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September 18, 2006


It's hard to believe that anyone in authority is genuinely concerned about the carnage taking place on Delaware highways. From time to time there's glowing self-serving publicity about how successful the periodic traffic stops aimed at curbing drunken driving are. The relative handfuls of arrests and citations, however, actually have no effect beyond, perhaps, the few drivers who are nabbed.

Still the death, injury and property damage continues unabated. We dare say that if a crime wave resulted in a comparable toll there would be loud cries that effective action be taken to deal with the emergency.

The other night, County Council unanimously enacted an ordinance grandly entitled -- believe it or not -- "Amend the grants budget: appropriate $40,320 to stop aggressive driving." [emphasis added] The measure, sponsored by Councilman William Bell, provided that modest sum to pay overtime for police officers to go after a few more offenders. One measure of the priority attached to that activity is the fact it wasn't even county money involved, but a pass-through grant.

It is literally impossible to go out and not witness multiple traffic violations -- speeding, tail-gating, improper lane changes.

What is needed -- and needed right away -- is a serious effort to not only to penalize a significant number of offenders but also, in the process, to send a message that Delaware is really into highway safety.

A workable suggestion would be to establish a corps of trained -- emphasis on trained -- persons who would cruise the highways, streets, back roads and lanes using up-to-date electronic technology to record violations. It would work in a manner similar to the cameras employed to record red-light running at selected intersections. There would be no need for confrontation; the citations would be issued by mail.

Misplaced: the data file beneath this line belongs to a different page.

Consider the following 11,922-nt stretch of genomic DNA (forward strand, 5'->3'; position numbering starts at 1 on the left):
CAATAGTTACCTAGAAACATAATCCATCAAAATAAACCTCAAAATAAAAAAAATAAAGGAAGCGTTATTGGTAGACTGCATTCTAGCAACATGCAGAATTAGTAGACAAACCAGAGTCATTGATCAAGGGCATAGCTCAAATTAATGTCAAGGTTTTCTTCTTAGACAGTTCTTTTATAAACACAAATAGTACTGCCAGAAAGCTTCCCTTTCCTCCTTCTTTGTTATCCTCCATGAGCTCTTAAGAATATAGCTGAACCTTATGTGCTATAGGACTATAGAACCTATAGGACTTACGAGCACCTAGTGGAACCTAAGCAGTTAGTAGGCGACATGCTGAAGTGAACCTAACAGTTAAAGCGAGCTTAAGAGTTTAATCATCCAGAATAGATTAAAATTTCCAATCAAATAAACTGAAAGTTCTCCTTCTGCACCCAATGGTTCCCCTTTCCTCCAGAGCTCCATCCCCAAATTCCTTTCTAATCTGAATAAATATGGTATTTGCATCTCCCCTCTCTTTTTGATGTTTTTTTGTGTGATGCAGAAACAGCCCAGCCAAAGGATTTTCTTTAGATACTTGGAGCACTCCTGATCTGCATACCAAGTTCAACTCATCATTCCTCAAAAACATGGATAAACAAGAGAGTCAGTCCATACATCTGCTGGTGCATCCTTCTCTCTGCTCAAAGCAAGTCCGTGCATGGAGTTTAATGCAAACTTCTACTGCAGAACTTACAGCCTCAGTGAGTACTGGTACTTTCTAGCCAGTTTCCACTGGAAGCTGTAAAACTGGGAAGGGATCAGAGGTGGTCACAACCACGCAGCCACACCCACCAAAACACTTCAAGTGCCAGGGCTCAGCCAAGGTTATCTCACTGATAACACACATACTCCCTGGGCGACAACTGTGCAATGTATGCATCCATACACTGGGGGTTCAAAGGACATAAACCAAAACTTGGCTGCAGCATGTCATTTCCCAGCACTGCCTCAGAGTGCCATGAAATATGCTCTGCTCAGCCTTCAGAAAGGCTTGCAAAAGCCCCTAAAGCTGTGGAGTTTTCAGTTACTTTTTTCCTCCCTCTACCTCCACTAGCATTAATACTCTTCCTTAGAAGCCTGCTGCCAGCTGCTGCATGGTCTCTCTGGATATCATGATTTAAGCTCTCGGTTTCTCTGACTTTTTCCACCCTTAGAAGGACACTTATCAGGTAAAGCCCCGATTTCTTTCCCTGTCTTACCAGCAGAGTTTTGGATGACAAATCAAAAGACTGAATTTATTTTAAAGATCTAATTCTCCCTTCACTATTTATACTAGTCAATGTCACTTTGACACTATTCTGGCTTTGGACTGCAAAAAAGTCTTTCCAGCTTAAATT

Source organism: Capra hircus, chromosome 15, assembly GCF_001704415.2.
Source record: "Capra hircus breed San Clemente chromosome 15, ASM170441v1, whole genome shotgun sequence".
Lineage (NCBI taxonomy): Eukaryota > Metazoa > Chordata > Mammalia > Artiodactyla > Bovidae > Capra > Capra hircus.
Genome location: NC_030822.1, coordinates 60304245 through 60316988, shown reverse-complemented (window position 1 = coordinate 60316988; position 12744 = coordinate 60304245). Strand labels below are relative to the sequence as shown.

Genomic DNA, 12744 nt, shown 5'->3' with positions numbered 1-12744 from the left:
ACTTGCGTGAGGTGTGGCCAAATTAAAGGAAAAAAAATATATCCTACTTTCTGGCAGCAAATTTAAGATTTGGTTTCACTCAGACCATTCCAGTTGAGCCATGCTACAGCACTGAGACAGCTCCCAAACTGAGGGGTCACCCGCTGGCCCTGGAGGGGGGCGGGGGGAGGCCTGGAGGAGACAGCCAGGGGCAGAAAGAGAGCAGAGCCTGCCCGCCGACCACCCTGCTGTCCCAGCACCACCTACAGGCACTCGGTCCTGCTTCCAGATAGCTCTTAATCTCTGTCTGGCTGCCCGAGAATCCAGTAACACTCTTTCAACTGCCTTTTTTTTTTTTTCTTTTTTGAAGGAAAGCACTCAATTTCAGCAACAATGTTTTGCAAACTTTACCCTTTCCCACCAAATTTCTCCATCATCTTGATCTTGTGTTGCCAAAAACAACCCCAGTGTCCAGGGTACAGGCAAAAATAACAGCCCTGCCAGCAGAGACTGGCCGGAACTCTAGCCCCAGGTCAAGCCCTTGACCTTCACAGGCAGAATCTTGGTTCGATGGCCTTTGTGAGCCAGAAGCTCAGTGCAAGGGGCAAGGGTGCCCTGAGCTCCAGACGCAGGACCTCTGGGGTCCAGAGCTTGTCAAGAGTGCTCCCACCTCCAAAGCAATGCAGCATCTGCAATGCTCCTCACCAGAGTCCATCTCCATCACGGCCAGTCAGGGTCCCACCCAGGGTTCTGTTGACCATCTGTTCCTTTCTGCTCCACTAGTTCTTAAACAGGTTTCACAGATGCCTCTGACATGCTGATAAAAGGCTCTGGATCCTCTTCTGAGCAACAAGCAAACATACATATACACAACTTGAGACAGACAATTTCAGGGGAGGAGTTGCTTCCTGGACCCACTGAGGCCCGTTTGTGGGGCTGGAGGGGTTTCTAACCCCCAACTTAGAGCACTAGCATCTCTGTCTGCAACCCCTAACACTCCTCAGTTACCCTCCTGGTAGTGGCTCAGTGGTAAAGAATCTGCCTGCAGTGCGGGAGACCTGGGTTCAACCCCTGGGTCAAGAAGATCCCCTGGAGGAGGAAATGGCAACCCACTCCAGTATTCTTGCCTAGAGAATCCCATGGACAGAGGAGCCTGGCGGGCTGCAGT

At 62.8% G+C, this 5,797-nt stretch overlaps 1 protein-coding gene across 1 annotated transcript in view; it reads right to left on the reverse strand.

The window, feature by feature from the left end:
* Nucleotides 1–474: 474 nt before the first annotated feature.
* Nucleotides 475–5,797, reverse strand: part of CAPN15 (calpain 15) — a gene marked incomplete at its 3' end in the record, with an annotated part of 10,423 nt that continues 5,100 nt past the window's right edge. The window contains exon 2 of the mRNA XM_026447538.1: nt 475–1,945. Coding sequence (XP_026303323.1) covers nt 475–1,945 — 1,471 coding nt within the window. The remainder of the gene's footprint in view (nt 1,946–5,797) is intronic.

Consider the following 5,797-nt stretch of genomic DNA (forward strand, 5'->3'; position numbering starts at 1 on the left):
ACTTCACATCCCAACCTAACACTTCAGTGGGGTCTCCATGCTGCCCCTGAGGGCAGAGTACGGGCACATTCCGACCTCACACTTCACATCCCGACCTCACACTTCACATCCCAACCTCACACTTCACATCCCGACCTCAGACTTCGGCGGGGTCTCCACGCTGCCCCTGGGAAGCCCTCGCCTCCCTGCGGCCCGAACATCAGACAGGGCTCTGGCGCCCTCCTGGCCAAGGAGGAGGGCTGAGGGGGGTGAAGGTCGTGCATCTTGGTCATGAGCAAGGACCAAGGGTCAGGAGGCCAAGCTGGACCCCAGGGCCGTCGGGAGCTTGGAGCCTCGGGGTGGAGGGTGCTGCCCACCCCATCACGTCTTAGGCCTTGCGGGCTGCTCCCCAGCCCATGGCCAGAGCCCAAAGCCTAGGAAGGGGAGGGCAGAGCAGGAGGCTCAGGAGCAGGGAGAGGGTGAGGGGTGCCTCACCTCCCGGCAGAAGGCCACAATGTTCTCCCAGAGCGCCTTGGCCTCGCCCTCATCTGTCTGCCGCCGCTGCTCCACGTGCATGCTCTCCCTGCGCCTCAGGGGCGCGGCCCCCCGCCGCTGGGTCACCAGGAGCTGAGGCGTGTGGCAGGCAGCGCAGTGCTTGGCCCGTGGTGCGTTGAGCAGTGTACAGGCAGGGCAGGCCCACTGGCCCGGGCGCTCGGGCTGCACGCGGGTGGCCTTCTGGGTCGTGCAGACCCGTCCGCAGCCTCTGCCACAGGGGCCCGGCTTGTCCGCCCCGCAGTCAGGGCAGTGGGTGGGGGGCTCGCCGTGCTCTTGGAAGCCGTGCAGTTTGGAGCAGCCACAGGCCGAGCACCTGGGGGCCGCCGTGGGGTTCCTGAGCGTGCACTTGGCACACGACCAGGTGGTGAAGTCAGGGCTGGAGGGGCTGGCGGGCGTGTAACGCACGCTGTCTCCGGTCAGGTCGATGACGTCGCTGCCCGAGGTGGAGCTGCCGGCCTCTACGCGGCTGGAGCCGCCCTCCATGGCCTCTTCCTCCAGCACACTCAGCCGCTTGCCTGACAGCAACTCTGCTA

Owners of vehicles in violation would be held responsible with the presumption they are operating the vehicles or know who is. Instead of a fine, violators would have to attend four hours of instruction in traffic laws and how to drive in harmony with them and then pass a test to avoid a suspended license. Charging a fee comparable to court costs could finance the program with the volume of offenders it would involve.

Years ago, 'meter maids' took the place of police officers to free them from the time-consuming chore of enforcing parking laws. Similarly, demands on police time now discourages their enforcing 'minor' traffic violations. Having an auxiliary safety patrol would not only get past that but also would soon have a measurable effect.

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In a related matter, we note that California has become the fourth state to enact a statewide ban on drivers using hand-held cellular telephones while their vehicles are in motion. Several years ago, State Representative Joseph Miro attempted similar legislation in Delaware. Somehow in its wisdom, the General Assembly decided that such a distraction at 60 or more m.p.h. wasn't worth worrying about. Well, the practice didn't go away and the problem, if anything, got worse.

If a state the size of California can deal with it, Delaware certainly should be able to follow suit.

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DelDOT finally decided to paint directional instructions in the appropriate traffic lanes on Foulk Road at the Blue Ball interchange. They've been doing that in Europe for some time -- a considerable improvement over roadside directional signs. However, whoever was responsible for the Foulk Road marker didn't have the foresight to figure out that it might be better to locate the directions farther back. As it is, they're too little too late. Drivers are already committed by the time they're reached.

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2006. All rights reserved.

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